Presenting Your Value-Added Solution

How to appeal to both a buyer’s logic and emotion.

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“The heart has reasons that reason cannot understand.”
- Blaise Pascal, mathematician and scientist

Pascal is claiming that people do things for their own reasons, and those reasons don’t have to make sense. Humans are not purely rational, we’re emotional, too. Think about it…. If we were purely rational, nobody would engage in high-risk activities like speeding, texting and driving, or bungee jumping.

Since people are rational and emotional, our decisions are logical and emotive. If robots made buying decisions, logic would be the only factor —but humans make these decisions.

The content of our presentation appeals to the rational, logical side of buying; the context appeals to the emotional side of buying. Value-added salespeople understand that buyers are rational and emotional. Therefore, a value-added presentation is rich in content and context.

Here are some tips to appeal to the buyer’s logic and emotion in your next value-added sales presentation.

Use Analogy

In John Pollack’s book, Shortcut, he emphasizes how analogy helps us spark innovation and sell our great ideas. Pollack shares research suggesting that analogy may lie at the core of all decision making. Analogy is the comparison of two things based on similarity for the purposes of explanation.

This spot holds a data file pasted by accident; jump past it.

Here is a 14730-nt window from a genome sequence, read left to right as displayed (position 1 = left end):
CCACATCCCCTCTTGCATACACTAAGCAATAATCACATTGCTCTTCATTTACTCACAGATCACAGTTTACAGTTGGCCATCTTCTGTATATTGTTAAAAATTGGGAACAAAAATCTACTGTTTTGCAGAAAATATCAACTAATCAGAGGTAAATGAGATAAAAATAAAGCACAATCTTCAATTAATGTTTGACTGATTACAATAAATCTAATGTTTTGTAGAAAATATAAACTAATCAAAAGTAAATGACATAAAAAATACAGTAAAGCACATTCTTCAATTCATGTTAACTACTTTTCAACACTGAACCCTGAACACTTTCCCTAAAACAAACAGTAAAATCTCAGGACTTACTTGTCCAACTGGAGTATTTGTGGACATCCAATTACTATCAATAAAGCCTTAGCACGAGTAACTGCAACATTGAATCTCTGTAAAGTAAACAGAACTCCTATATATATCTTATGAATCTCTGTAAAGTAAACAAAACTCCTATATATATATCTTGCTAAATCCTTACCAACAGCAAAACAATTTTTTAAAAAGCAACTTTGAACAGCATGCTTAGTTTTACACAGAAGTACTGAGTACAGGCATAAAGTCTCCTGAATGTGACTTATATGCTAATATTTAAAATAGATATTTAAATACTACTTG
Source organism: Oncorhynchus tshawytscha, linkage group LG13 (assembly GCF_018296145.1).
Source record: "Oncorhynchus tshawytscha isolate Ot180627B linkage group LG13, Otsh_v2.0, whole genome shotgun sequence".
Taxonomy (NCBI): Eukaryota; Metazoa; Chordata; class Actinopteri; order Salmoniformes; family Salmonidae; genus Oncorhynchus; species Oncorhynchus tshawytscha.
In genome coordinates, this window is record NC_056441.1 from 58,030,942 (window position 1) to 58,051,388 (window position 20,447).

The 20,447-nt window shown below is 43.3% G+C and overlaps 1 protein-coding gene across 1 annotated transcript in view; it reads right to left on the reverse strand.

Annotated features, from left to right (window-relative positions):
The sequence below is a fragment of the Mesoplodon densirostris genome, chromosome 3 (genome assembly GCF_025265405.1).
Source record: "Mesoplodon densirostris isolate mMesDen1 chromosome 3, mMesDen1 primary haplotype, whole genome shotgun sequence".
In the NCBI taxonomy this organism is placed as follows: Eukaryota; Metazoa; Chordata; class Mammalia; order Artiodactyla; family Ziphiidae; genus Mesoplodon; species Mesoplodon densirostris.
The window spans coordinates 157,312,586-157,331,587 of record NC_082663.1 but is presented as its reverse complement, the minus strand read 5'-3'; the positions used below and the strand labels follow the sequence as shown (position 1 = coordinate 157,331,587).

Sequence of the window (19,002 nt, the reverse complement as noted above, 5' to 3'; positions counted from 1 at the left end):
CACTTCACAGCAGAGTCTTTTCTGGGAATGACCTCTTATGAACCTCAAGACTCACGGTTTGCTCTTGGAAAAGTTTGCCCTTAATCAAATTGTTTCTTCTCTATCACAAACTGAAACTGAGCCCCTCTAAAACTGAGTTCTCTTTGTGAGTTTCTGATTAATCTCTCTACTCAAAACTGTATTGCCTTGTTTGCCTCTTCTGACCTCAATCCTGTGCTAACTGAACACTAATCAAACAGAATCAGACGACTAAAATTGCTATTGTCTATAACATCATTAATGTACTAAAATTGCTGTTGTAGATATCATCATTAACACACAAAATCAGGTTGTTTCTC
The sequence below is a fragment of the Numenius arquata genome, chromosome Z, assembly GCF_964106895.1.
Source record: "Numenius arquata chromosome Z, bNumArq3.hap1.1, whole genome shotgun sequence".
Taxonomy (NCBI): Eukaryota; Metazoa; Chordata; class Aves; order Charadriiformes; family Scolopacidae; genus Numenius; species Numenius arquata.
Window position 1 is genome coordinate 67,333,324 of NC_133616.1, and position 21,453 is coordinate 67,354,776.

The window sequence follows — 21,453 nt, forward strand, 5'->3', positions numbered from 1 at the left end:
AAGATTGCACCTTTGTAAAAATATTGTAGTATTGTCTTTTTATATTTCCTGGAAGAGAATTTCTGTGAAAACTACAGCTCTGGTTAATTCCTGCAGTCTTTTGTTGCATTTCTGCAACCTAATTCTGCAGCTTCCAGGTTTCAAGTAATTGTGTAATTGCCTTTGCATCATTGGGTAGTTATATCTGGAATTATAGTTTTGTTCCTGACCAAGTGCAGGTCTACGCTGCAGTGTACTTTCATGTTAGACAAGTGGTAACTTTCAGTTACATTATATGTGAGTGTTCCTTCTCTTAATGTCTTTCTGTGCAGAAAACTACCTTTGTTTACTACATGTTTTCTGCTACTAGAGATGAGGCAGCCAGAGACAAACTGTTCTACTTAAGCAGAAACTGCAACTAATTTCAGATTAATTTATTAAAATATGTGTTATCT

Humans are lazy thinkers. We look for previous associations and parallels when making decisions. We do this to simplify decision making. We analyze previous situations and determine if they are similar to the current decision we are trying to make. If the previous situation is similar, we decide in a similar way.

Analogy is an effective way to draw a parallel to another aspect of the buyer’s business. Find other examples where the buyer has made a decision based on value and not price, then show the linkage with your solution. Analogy simplifies the decision-making process. Use an analogy that is familiar to the buyer and draws a parallel to another aspect of their business.

Make it Sound and Look Familiar

Presentations are about the buyer, not the seller. Buyers are more likely to accept a solution if it’s familiar. When a presentation sounds familiar and looks familiar, buyers are more likely to buy.

In a recent seminar, one salesperson explained that he likes to use buyer buzzwords in his presentation. Buzzwords make the presentation sound familiar. Every buyer uses certain buzzwords of value. Identify your buyer’s buzzwords of value and use them in your presentation. 

These extra steps make the presentation look familiar. The salesperson explained that his goal is to present a solution that is familiar to the buyer. The familiarity reduces the uncertainty associated with an unknown solution. 

Ask yourself, “What can I do to make this sales presentation look and sound familiar to the buyer?”

Show Common Ground

Imagine going on a first date. As you look across the table, you’re probably asking yourself, “What do I have in common with this person?” Wouldn’t it make sense to ask this same question while courting a prospective customer?